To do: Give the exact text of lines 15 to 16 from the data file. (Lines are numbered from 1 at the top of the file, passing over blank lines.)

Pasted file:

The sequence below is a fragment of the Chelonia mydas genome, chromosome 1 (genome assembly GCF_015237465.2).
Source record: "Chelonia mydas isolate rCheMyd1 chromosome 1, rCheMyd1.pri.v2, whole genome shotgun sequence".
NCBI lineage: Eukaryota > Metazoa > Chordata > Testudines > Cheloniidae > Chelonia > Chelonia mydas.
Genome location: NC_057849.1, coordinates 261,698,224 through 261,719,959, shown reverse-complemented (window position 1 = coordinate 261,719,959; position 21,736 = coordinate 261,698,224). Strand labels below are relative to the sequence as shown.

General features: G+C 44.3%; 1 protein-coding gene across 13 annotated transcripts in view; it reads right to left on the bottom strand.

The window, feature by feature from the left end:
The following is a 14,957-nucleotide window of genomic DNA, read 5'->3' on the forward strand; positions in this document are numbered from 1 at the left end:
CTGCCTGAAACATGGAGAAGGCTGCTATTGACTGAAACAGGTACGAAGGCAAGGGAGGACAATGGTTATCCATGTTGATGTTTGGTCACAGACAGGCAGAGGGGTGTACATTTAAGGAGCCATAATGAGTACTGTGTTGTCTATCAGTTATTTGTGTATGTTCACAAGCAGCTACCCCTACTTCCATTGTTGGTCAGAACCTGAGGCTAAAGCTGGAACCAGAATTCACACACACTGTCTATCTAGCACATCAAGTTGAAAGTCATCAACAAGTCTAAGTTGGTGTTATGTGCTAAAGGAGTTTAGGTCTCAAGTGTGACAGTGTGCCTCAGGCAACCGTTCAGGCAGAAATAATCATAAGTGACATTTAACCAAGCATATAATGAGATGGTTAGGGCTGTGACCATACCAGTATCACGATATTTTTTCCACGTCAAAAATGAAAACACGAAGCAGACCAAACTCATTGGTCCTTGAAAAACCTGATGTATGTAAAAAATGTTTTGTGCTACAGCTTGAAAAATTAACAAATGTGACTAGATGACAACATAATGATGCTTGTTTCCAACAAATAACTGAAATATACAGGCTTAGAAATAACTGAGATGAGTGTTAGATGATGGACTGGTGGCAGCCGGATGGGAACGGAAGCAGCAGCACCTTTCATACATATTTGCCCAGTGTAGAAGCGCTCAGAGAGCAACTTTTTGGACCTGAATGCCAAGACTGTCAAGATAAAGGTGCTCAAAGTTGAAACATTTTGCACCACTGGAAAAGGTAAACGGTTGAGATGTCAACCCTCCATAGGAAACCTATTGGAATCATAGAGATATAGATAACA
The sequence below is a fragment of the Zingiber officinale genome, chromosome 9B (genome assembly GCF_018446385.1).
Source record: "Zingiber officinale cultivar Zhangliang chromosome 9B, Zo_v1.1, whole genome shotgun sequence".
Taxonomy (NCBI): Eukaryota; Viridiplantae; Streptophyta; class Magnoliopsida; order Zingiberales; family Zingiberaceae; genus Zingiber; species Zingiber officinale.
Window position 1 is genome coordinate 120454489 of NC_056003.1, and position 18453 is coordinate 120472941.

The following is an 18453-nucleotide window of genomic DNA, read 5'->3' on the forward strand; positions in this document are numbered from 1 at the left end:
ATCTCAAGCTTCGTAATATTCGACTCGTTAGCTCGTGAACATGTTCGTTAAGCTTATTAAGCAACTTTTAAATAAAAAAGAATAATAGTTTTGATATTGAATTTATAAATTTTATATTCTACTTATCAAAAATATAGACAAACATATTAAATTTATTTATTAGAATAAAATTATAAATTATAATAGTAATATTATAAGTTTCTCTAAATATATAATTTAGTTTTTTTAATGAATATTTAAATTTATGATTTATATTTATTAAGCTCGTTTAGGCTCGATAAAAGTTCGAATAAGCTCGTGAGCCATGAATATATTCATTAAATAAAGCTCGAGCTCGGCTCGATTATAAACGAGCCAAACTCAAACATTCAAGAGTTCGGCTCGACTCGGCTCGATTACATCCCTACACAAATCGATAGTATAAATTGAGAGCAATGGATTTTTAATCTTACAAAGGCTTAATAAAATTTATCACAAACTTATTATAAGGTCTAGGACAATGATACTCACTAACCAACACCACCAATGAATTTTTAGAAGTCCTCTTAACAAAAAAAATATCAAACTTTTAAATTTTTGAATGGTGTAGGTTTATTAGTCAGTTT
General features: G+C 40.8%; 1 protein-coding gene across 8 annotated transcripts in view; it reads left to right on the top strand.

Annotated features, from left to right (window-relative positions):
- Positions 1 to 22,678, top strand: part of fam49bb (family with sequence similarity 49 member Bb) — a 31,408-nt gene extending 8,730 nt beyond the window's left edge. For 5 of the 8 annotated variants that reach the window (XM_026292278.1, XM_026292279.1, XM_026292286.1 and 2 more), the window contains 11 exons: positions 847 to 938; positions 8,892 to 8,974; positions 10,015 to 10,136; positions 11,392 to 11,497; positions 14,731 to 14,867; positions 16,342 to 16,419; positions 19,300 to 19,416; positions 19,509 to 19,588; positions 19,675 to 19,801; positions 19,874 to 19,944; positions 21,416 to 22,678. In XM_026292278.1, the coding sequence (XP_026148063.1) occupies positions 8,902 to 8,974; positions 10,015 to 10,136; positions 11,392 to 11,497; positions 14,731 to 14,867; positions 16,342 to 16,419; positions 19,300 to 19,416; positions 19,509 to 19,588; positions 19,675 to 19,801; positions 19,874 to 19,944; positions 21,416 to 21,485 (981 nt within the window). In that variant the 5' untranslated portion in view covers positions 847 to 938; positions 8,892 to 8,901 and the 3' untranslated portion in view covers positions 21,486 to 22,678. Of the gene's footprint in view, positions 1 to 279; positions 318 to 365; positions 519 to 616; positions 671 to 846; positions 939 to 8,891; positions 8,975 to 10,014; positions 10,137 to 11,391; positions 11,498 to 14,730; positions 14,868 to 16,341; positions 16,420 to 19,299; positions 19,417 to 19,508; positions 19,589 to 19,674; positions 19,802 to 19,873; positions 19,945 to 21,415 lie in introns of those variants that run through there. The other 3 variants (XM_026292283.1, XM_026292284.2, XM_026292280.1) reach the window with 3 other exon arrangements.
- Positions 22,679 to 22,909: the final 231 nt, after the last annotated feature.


General features: G+C 40.8%; 1 protein-coding gene across 8 annotated transcripts in view; it reads left to right on the top strand.

Annotated features, from left to right (window-relative positions):